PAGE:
Every time a sferic is triggered it is delayed for ten seconds and then fed into a new random node and a new select node. From there it will sometimes trigger tweeks and whistlers (which are sometimes caused by the same phenomena that cause sferics). Tweeks are more common than whistlers and so are triggered more often. Whistlers are less common and come from further away so there is another ten second delay before they are triggered. These samples are saved as separate files rather than loaded into memory.

This section triggers chorus waves. I works on the same principle as the sferics section in that it calls upon a longer sample loaded into memory. These are relatively rare phenomena and so happen less frequently.

Every time a chorus sample is triggered a solar flare sample is triggered. This is because chorus waves are caused by solar flares. Again, these are individual files.

This image shows the chorus and sferics samples loaded into memory.

This shows the plasmaspheric hiss and Shumann resonance sample players. These samples are persistent and so are not triggered by the same part of the system as the other samples. Instead they are triggered separately as soon as the program is run.

This is the meteor section. It runs from the main select node and triggers short samples of radio emissions from meteors entering the atmosphere. These are also relatively rare and so are not triggered as often as some of the other phenomena.

This image shows the FX section. I have added delay and reverb to chorus waves, whistlers and meteors in order to increase the density of the samples reflecting increased activity of the phenomena.

The patch, along with samples can be downloaded HERE.

HSS 8121 – Public Making – Post 4 – The Sounds

HSS 8121, Public Making

As I mentioned in my previous post I have decided to focus on creating a Pure Data patch which replicates the behaviour of signals received by VLF radio systems which are used to listen to the natural radio emissions of the Earth and natural terrestrial phenomenon such as lightning. It is a generative system which is intended to represent the radio emissions of our fictional Earth-like planet. After discussing the project with some experts on VLF radio I feel I have finalised the sounds that I’ll be using and decided how they are going to behave. I will cover the Pure Data patch itself in my next post but for now here’s an introduction to the sounds I’m using, how they are created and how they behave.

Sferics are extremely common radio emissions produced by lightning. They can range from a few hertz to millions of hertz and can be picked up from up to and over 3000 miles away because those emissions bounce between the Earth’s surface and the ionosphere. They sound like clicks or pops, similar to dust on the surface of a vinyl record and are characterised on the spectrograph by vertical lines indicating all of the frequencies arriving at the reciever at once.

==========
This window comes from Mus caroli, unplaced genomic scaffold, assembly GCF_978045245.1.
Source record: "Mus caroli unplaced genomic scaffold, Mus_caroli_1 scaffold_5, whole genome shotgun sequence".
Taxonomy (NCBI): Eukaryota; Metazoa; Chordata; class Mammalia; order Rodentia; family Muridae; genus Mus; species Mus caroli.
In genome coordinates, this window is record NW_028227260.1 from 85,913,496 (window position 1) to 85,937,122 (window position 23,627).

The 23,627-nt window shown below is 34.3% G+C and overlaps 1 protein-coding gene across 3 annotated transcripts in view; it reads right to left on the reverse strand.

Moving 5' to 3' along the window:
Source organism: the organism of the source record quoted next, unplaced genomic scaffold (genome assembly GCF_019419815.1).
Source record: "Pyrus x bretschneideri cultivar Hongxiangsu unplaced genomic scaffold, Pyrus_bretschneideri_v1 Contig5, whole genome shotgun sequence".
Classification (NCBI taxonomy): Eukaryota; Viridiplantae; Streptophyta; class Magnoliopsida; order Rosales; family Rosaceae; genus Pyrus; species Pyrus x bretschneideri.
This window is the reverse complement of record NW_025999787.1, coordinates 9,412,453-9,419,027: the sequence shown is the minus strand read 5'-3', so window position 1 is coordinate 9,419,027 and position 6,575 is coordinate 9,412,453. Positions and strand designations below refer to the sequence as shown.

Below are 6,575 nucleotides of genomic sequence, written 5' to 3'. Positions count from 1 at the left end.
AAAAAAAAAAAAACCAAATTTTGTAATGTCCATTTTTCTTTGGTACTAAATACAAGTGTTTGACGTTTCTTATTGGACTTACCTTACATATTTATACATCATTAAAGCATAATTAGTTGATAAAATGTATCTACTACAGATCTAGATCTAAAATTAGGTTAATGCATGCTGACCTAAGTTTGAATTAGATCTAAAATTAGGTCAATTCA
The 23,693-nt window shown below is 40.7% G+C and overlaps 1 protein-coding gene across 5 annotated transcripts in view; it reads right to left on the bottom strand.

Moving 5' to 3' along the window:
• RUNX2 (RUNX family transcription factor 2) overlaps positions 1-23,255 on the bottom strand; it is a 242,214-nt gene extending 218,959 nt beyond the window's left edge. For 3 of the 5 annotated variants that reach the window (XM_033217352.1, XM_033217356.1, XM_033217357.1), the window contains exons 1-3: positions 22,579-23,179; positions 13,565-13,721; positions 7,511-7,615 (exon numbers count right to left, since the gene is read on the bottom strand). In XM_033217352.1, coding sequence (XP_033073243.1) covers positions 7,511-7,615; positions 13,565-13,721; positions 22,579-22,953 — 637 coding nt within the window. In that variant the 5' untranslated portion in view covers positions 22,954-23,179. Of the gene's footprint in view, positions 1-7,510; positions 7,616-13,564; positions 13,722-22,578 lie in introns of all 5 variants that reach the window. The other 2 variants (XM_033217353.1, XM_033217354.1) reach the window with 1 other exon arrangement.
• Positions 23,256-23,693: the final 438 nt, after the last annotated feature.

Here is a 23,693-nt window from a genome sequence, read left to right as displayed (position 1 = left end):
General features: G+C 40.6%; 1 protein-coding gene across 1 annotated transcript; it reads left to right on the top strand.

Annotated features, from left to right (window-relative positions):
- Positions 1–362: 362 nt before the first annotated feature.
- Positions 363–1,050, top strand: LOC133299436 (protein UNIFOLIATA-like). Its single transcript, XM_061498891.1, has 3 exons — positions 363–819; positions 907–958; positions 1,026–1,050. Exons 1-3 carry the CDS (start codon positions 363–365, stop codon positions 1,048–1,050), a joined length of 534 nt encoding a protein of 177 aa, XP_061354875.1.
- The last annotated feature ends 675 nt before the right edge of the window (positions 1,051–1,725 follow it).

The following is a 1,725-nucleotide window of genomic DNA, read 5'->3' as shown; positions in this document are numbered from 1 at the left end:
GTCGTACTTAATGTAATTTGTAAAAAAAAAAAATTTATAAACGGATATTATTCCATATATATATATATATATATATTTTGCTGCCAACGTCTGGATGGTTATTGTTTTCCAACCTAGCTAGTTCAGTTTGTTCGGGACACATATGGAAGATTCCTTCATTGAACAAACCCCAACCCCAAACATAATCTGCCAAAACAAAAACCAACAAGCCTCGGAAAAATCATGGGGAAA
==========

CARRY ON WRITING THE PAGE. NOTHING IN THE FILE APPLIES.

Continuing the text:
Tweeks are sferics that have travelled a very long way (up to 20000 miles) from their source to the receiver. This distance means that the signals undergo a process called dispersion which means that their frequencies do not all arrive at the receiver at the same time. The higher frequencies travel faster than the lower frequencies and the result is a musical, falling tone. Note their distinctive low end hooks on the spectrograph.

Whistlers are a relatively rare form of sferic that has traveled even further than a tweek wave and so its dispersion is even more pronounced. Under the right conditions the radio emission from a lightning strike can travel along the Earth’s magnetic field lines which takes them into outer space through the ionosphere and magnetosphere and back to the Earth’s surface where they can be picked up by radio receivers. This huge distance means that the lower frequencies arrive even later than those of tweeks and the resulting audio artifact has a distinctive high to low whistling quality. This results in a very distinct curve on the spectrograph.

Auroral Chorus
As the name suggests, auroral chorus are emissions linked to the aurora. The aurora itself is caused by solar flares which cause many billions of high speed particles from the sun to wash over the earth. Some of these particles hit the Earth’s magnetosphere and cause it to deform and pulsate. These pulsations result in radio emissions which we hear as auroral chorus. They are represented on this image by the dense curved lines in the top part of the graph.

Solar Flares
Those particles from solar flares which pass through the magnetosphere and are instead diffused by the Earth’s upper atmosphere result in the phenomenon which we on Earth see as the aurora. These particles also produce radio emissions which can be picked up by VLF receivers. They sound like a wave of static, slowly building up before rescinding.

Plasmaspheric Hiss
Also linked to solar flares is a phenomenon known as plasmaspheric hiss. This little understood phenomenon is thought to be the result of chorus waves travelling at near light speed which are deflected into the Earth’s upper atmosphere. They are then diffused by the atmosphere resulting in their structureless spectral properties and a sound akin to swelling radio static or breathing. The middle chart below represents plasmaspheric hiss.